nep-sea New Economics Papers
on South East Asia
Issue of 2014‒06‒02
fifteen papers chosen by
Kavita Iyengar
Asian Development Bank

  1. Asian Monetary Integration : A Japanese Perspective By Masahiro Kawai
  2. Never Say Never: Commentary on a Policymaker’s Reflections By Obstfeld, Maurice
  3. Mapping Crisis-Era Protectionism in the Asia-Pacific Region By Evenett, Simon J
  4. Trade linkages and the globalisation of inflation in Asia and the Pacific By Auer, Raphael; Mehrotra, Aaron
  5. The nature of innovative activity and the protection of intellectual property: a post TRIPS perspective from Asia By Kamal Saggi; Difei Geng
  6. Does Economic Growth Reduce Corruption? Theory and Evidence from Vietnam By Bai, Jie; Jayachandran, Seema; Malesky, Edmund J.; Olken, Benjamin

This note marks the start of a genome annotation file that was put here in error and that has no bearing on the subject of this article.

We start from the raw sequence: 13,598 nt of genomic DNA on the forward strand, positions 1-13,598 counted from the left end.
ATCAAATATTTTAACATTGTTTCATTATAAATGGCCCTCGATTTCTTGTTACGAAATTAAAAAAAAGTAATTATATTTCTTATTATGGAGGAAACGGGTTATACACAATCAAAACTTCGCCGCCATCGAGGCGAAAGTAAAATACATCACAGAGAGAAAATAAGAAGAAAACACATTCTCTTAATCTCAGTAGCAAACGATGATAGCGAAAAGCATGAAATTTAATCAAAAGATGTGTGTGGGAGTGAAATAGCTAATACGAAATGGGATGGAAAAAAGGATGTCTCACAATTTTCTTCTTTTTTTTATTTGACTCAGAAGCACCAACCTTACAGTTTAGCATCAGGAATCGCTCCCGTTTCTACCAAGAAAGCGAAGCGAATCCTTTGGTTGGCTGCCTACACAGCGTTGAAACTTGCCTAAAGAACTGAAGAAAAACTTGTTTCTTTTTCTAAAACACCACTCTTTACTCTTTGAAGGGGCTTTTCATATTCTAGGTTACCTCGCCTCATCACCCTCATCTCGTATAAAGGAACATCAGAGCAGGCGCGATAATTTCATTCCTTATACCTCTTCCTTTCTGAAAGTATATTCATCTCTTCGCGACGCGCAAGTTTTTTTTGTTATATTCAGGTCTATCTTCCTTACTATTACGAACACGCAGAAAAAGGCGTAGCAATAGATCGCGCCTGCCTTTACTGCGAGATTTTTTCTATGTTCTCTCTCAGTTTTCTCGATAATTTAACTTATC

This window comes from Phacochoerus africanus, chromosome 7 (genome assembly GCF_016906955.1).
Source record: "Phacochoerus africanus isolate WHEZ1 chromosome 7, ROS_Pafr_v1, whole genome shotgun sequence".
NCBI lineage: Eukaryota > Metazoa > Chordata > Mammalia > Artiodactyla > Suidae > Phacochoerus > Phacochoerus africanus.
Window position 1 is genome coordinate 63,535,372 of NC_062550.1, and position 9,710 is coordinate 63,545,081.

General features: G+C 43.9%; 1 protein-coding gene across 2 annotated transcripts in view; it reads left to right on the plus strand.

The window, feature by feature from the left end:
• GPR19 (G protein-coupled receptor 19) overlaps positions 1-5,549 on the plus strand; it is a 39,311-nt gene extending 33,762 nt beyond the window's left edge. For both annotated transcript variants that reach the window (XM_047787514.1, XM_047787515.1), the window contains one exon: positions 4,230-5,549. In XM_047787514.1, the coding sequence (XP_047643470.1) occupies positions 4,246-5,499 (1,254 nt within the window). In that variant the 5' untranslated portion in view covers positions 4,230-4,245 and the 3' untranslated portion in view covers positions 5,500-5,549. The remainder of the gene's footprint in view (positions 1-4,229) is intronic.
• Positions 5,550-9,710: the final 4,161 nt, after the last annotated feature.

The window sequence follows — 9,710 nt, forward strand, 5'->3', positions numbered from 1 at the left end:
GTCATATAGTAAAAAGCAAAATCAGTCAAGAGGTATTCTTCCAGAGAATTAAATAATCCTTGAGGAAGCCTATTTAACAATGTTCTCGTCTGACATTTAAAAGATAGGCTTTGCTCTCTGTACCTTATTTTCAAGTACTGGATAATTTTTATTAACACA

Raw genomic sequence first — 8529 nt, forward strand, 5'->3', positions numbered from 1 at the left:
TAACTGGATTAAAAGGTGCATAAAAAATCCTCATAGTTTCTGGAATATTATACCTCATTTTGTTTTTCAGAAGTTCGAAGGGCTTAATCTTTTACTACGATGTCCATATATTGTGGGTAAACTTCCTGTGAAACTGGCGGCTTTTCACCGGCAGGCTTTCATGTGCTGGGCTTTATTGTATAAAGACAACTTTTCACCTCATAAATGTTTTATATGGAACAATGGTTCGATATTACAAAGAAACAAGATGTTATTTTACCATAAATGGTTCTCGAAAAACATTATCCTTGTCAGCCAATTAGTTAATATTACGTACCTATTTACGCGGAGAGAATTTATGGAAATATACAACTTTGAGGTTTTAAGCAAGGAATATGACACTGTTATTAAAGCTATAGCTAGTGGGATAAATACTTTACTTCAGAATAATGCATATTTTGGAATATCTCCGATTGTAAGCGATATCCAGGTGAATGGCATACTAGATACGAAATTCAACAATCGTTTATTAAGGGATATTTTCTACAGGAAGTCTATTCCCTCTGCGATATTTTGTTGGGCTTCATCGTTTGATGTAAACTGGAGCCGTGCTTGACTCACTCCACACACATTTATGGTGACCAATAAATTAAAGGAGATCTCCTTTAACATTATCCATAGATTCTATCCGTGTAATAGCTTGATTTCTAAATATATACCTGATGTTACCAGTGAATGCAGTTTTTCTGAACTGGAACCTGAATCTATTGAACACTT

7. Rapid Appraisal of the State of Competition in the Rice Value Chain By Dela Pena, Beulah
  8. Unemployment Insurance, Job Search and Informal Employment By David Margolis; Lucas Navarro; David A. Robalino
  9. Assessing Credit Risk in Money Market Fund Portfolios By Collins, Sean; Gallagher, Emily
  10. Technology life cycle and specialization patterns of latecomer countries: The case of the semiconductor industry By Triulzi G.
  11. The Benefits and Costs of Renminbi Internationalization By Zhang, Liqing; Tao, Kunyu
  12. Are cities the new growth escalator ? By Moretti, Enrico
  13. No-Bubble Condition: Model-free Tests in Housing Markets By Stefano Giglio; Matteo Maggiori; Johannes Stroebel
  14. Entrepreneurship, public policy, and cities By Lerner, Josh
  15. Monetary Policy and Natural Disasters: An Extension and Simulation Analysis in the Framework of New Keynesian Macroeconomic Model By Mitsuhiro Okano

  1. By: Masahiro Kawai (Asian Development Bank Institute (ADBI))